Departmental Research Projects
Publication detailsLong, A.J., Roberts, D.H., Simpson, M.J.R., Dawson, S., Milne, G.A. & Huybrechts, P. Late Weichselian relative sea-level changes and ice sheet history in southeast Greenland. Earth and Planetary Science Letters. 2008;272:8-18.
- Publication type: Journal Article
- ISSN/ISBN: 0012-821X
- DOI: 10.1016/j.epsl.2008.03.042
- Keywords: Greenland Ice Sheet, Relative sea-level, Isolation basin, Ice sheet model, Isostatic rebound.
- Further publication details on publisher web site
- Durham Research Online (DRO) - may include full text
Author(s) from Durham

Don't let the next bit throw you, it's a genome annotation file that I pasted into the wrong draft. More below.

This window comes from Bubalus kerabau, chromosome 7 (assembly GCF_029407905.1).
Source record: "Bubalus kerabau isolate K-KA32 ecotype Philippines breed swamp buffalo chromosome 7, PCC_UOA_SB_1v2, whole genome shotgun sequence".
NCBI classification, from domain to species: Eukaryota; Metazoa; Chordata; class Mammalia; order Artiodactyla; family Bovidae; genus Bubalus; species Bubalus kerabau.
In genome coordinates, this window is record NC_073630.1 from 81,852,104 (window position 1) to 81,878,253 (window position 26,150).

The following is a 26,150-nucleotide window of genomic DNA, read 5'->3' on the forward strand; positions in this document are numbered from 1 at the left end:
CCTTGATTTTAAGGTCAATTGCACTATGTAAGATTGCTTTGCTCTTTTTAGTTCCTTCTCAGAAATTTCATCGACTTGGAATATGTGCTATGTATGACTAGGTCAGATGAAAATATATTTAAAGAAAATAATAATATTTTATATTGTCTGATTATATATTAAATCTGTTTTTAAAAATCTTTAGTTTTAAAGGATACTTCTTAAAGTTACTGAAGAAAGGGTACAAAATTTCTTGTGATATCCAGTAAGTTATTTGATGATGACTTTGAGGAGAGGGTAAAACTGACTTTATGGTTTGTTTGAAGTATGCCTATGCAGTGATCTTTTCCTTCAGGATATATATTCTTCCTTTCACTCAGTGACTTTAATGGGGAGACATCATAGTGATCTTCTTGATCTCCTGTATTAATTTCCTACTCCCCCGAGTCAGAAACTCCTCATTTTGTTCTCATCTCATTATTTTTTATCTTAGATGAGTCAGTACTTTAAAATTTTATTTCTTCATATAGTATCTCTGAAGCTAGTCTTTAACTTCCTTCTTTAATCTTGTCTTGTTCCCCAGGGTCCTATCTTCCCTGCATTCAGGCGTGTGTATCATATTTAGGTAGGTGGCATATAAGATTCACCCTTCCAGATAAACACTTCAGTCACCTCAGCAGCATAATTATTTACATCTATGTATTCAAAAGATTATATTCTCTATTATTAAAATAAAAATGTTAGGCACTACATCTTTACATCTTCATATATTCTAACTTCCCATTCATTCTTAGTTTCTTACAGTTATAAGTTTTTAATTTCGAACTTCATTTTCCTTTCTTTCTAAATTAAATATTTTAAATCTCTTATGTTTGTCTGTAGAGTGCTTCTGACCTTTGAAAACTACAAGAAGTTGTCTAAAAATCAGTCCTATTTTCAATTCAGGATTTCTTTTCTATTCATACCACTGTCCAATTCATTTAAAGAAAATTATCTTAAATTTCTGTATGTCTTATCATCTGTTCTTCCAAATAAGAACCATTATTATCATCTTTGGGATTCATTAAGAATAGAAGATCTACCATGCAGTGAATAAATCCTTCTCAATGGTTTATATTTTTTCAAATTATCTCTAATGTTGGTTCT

Relative sea-level (RSL) observations from the margins of the Greenland Ice Sheet (GIS) provide information regarding the timing and rate of deglaciation and constraints on geophysical models of ice sheet evolution. In this paper we present the first RSL record for the southeast sector of the GIS based on field observations completed close to Ammassalik. The local marine limit is c. 69 m above sea-level (asl) and is dated to c. 11 k cal. yrs BP (thousand calibrated years before present) and is a minimum date for ice free conditions at the study site. RSL fell to c. 24 m asl by 9.5 k cal. yrs BP and continued to fall at a decreasing rate to reach close to present by 6.5 k cal. yrs BP. Our chronology agrees with radiocarbon dates from offshore cores that indicate ice free conditions on the adjacent mid-shelf by 15 k cal. yrs BP. We compare the new RSL data with predictions generated using two recently published glaciological models of the GIS that differ in the amount and timing of ice loading and unloading over our study area. These two GIS models are coupled to the same Earth viscosity model and background (global) ice model to aid in the data-model comparison. Neither model provides a close fit to the RSL observations. Based on a preliminary sensitivity study using a suite of Earth viscosity models, we conclude that the poor data-model fit is most likely due to an underestimate of the local ice unloading. An improved fit could be achieved by delaying the retreat of a thicker ice sheet across the continental shelf. A thick ice sheet extending well onto the continental shelf is in agreement with other recent observations elsewhere in east and south Greenland.